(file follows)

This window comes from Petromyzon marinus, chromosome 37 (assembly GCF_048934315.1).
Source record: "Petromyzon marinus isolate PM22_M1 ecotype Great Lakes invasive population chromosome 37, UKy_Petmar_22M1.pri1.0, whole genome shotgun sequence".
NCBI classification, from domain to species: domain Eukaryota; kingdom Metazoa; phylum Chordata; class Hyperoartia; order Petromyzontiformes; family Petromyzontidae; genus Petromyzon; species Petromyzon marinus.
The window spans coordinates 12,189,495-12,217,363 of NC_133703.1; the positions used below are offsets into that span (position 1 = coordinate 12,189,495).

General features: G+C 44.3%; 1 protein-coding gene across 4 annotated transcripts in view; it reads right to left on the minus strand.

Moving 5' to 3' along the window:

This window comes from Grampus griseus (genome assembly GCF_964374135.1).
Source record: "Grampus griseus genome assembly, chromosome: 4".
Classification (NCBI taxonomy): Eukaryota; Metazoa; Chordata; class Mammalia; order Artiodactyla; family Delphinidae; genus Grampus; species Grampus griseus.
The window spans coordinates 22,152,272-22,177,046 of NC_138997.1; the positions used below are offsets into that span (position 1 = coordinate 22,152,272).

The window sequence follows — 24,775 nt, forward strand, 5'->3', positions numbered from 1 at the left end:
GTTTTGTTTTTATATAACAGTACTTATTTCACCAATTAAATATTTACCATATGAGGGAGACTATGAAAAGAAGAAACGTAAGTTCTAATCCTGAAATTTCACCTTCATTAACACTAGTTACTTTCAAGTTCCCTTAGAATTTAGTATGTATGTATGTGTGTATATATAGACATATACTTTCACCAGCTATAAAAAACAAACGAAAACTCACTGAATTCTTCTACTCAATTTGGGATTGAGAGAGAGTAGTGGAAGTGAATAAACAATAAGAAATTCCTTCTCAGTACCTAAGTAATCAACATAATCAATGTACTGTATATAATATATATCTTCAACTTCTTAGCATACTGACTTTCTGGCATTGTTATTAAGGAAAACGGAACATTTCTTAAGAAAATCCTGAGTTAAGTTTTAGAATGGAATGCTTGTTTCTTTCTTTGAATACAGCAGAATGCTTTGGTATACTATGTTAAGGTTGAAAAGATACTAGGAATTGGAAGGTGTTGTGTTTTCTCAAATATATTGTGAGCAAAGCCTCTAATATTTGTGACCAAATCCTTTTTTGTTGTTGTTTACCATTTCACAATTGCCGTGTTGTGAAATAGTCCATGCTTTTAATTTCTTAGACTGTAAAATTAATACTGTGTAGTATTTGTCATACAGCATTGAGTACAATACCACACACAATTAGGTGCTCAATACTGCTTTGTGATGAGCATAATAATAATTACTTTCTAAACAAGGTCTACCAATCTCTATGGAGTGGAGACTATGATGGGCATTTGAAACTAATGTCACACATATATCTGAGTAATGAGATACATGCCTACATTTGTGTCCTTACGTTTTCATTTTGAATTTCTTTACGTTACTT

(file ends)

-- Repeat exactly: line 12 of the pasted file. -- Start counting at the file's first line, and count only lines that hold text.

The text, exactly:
GTTTTGTTTTTATATAACAGTACTTATTTCACCAATTAAATATTTACCATATGAGGGAGACTATGAAAAGAAGAAACGTAAGTTCTAATCCTGAAATTTCACCTTCATTAACACTAGTTACTTTCAAGTTCCCTTAGAATTTAGTATGTATGTATGTGTGTATATATAGACATATACTTTCACCAGCTATAAAAAACAAACGAAAACTCACTGAATTCTTCTACTCAATTTGGGATTGAGAGAGAGTAGTGGAAGTGAATAAACAATAAGAAATTCCTTCTCAGTACCTAAGTAATCAACATAATCAATGTACTGTATATAATATATATCTTCAACTTCTTAGCATACTGACTTTCTGGCATTGTTATTAAGGAAAACGGAACATTTCTTAAGAAAATCCTGAGTTAAGTTTTAGAATGGAATGCTTGTTTCTTTCTTTGAATACAGCAGAATGCTTTGGTATACTATGTTAAGGTTGAAAAGATACTAGGAATTGGAAGGTGTTGTGTTTTCTCAAATATATTGTGAGCAAAGCCTCTAATATTTGTGACCAAATCCTTTTTTGTTGTTGTTTACCATTTCACAATTGCCGTGTTGTGAAATAGTCCATGCTTTTAATTTCTTAGACTGTAAAATTAATACTGTGTAGTATTTGTCATACAGCATTGAGTACAATACCACACACAATTAGGTGCTCAATACTGCTTTGTGATGAGCATAATAATAATTACTTTCTAAACAAGGTCTACCAATCTCTATGGAGTGGAGACTATGATGGGCATTTGAAACTAATGTCACACATATATCTGAGTAATGAGATACATGCCTACATTTGTGTCCTTACGTTTTCATTTTGAATTTCTTTACGTTACTT